But such mundane realities get ignored when the objective is to lionize sages who promise to rescue society from the vagaries of advancing technology. Gimpel alleges that although gene splicing, artificial intelligence, and Internet-based social media threaten “society,” three ASU professors will lead the way through such “technology-driven change.”
According to one of the professors, none other than David Guston, scientists must foster “social relationships,” craft “policies,” minimize “surprise,” and “mitigate” societal “disruptions.” Guston examines possibilities such as creating an “Office of Technology Transfer” to “stabiliz[e] the boundary between politics and science.” The professor investigates things like using a “Citizens’ Panel on Telecommunications” to influence “the future of democracy.” Impressive.
Driven by such high-mindedness, ASU is equipping fledgling scientists to play social engineer. For example, “PhD Plus” students are encouraged to use their dissertations to address “social implications, political context, or ethical concerns.” Failure to at least fake a socially progressive worldview may mean no science PhD.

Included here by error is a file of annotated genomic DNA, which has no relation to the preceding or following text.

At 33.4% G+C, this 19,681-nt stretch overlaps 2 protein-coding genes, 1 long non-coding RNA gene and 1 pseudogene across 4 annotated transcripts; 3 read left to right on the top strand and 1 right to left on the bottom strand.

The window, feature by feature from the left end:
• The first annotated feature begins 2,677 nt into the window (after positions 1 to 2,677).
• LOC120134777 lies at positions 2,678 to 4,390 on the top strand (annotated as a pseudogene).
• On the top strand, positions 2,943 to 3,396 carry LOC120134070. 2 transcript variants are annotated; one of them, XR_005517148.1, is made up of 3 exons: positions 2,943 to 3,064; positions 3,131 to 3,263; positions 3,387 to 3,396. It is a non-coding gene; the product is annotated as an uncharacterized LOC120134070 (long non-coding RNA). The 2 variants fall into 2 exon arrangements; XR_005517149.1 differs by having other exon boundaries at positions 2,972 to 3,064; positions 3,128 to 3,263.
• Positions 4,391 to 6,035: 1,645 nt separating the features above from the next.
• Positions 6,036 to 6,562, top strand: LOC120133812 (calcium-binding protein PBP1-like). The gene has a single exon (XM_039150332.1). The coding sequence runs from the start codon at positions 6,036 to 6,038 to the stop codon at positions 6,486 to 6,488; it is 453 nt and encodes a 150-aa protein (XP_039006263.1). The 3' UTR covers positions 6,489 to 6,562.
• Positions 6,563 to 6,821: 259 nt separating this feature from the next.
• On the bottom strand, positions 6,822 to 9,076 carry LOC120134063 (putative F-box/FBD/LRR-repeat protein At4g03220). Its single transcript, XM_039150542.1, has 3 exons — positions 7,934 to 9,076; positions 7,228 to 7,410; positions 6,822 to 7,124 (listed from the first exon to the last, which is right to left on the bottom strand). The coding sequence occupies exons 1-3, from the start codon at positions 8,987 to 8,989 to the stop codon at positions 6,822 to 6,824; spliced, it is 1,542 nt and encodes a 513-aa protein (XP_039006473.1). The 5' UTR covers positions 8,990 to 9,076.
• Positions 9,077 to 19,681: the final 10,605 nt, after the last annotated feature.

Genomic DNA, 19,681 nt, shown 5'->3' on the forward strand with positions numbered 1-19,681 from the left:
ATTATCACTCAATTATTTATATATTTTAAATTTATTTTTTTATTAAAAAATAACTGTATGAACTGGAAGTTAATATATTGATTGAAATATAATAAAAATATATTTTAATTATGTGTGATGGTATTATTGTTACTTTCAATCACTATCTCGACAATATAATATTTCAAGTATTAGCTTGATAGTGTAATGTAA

ASU adulterates science in at least four venues. The Consortium for Science, Policy, & Outcomes (CSPO), Center for Biology and Society, Center for Law, Science & Innovation, and Center for Nanotechnology in Society (CNS) train students to “ask questions about the long-term effects” of scientific work. Adherents to such thinking would have called Wilbur and Orville off the beach on December 17, 1903 and demanded plans for avoiding any nastiness that might befall people riding on scaled-up versions of the flying machine.
Making plans is a priority for Guston, who envisions engineers, scientists, manufacturers, and consumers collaboratively shaping the future. No such effort has even infinitesimally improved the human condition. Yet the world’s Gustons gravitate to lofty thinking which justifies creations like CSPO and CNS. Coincidentally, Guston leads both endeavors.
Heady but dead-end mind-follies are not exclusive to ASU. Universities all over the world hatch similar grandiose schemes. But with the concept of “anticipatory governance,” Guston goes the extra mile, prescribing a regulatory approach that would institutionalize corporatism.